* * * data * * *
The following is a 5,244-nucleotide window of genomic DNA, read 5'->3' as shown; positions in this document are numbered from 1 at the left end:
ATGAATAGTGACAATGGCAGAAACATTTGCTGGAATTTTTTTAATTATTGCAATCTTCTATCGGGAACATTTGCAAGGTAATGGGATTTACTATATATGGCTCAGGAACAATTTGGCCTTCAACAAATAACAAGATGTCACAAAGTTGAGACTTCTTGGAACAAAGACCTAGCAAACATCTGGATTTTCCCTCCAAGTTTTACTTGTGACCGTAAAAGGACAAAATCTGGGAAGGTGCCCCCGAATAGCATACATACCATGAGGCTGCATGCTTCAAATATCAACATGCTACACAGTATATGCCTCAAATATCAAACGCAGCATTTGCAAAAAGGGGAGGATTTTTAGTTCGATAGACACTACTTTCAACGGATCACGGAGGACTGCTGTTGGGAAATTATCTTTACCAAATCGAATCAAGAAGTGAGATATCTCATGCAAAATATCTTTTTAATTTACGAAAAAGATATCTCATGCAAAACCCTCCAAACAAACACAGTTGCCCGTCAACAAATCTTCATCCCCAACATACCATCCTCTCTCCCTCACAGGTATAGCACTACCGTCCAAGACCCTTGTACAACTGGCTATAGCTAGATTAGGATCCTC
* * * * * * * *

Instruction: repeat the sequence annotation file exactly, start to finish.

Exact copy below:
The following is a 5,244-nucleotide window of genomic DNA, read 5'->3' as shown; positions in this document are numbered from 1 at the left end:
ATGAATAGTGACAATGGCAGAAACATTTGCTGGAATTTTTTTAATTATTGCAATCTTCTATCGGGAACATTTGCAAGGTAATGGGATTTACTATATATGGCTCAGGAACAATTTGGCCTTCAACAAATAACAAGATGTCACAAAGTTGAGACTTCTTGGAACAAAGACCTAGCAAACATCTGGATTTTCCCTCCAAGTTTTACTTGTGACCGTAAAAGGACAAAATCTGGGAAGGTGCCCCCGAATAGCATACATACCATGAGGCTGCATGCTTCAAATATCAACATGCTACACAGTATATGCCTCAAATATCAAACGCAGCATTTGCAAAAAGGGGAGGATTTTTAGTTCGATAGACACTACTTTCAACGGATCACGGAGGACTGCTGTTGGGAAATTATCTTTACCAAATCGAATCAAGAAGTGAGATATCTCATGCAAAATATCTTTTTAATTTACGAAAAAGATATCTCATGCAAAACCCTCCAAACAAACACAGTTGCCCGTCAACAAATCTTCATCCCCAACATACCATCCTCTCTCCCTCACAGGTATAGCACTACCGTCCAAGACCCTTGTACAACTGGCTATAGCTAGATTAGGATCCTC